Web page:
The train routes in Sri Lanka are some of the most scenic in the world, and since the civil war that started in 1983 ended in 2009, many routes have been repaired or expanded. The eastern train route from Kandy to Ella and Badulla offers travellers lush views of forests and tea plantations, and the chance to cross over the famous Nine Arch Bridge. Major renovations to the railway system have made parts of the country that were previously shut off to tourists accessible again, including the route from Colombo to Jaffna. Reopened in 2013, the track is a gateway to the northern province.
Cinnamon Air was also established in the postwar period, offering domestic flights from Bandaranaike to Koggala and Dickwella, and making many places in the country’s beach-laden south coast easier and quicker to reach.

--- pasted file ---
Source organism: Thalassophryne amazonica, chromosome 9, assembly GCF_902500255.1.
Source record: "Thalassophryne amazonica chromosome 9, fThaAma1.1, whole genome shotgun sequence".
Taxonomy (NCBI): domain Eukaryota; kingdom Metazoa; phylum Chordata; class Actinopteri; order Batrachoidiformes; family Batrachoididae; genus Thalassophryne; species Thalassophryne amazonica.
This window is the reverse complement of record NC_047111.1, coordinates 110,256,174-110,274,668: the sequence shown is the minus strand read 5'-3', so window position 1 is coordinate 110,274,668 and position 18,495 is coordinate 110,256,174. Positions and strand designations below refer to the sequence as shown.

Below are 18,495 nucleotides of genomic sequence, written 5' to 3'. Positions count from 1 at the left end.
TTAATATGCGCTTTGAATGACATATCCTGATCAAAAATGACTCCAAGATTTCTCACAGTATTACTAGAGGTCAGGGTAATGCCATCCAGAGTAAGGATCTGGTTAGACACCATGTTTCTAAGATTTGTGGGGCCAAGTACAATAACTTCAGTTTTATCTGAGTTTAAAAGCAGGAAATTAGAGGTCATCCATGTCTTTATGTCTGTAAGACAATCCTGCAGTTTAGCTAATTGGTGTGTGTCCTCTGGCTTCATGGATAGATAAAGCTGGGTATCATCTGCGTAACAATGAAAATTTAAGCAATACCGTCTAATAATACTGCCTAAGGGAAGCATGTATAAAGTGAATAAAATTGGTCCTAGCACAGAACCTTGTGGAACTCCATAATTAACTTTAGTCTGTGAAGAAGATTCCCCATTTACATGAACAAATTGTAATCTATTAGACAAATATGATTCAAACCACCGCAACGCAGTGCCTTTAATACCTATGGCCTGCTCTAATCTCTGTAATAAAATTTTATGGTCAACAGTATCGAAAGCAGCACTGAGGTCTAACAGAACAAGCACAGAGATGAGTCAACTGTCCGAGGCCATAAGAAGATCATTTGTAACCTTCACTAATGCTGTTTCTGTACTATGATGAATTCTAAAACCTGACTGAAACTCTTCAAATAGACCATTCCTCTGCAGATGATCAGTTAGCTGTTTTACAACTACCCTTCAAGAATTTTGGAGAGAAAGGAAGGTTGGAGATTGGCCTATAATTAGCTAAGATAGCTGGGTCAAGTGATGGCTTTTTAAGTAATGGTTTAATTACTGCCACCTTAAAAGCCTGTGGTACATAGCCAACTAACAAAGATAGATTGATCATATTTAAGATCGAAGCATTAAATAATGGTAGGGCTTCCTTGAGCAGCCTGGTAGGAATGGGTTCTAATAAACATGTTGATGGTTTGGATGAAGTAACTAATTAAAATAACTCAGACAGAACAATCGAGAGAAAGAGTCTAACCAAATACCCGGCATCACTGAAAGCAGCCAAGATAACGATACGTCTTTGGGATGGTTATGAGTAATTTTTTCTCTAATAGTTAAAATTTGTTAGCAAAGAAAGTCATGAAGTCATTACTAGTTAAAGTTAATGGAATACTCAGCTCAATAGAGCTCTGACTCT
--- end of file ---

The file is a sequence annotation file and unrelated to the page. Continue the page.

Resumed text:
Improved highways all across the country have made travelling by road much easier, and have cut journey times from capital Colombo to other destinations on the island. Motorways have been built as far south as Matara.
While December to April is considered peak season in terms of visitor numbers to Sri Lanka, the country welcomes visitors all year, offering consistently pleasant temperatures driven by two different monsoon seasons. While this means plenty of rain, it also means there is always nice weather somewhere on the island. In the west, south-west coasts and the hills, it is rain-soaked from April to September, while the rest of Sri Lanka basks in sunshine. The Maha monsoon hits the east coast from November to March and the whole country enjoys temperatures of around 26°C to 30°C all year, thanks to its location close to the equator.
Kandy and the tea country are influenced by two monsoons, making the region much cooler than the rest of the country, even in the height of summer. Keen surfers can chase waves around the coastal regions, with the best surf in the south-west seen from November to March, and then again on the east coast from May to September.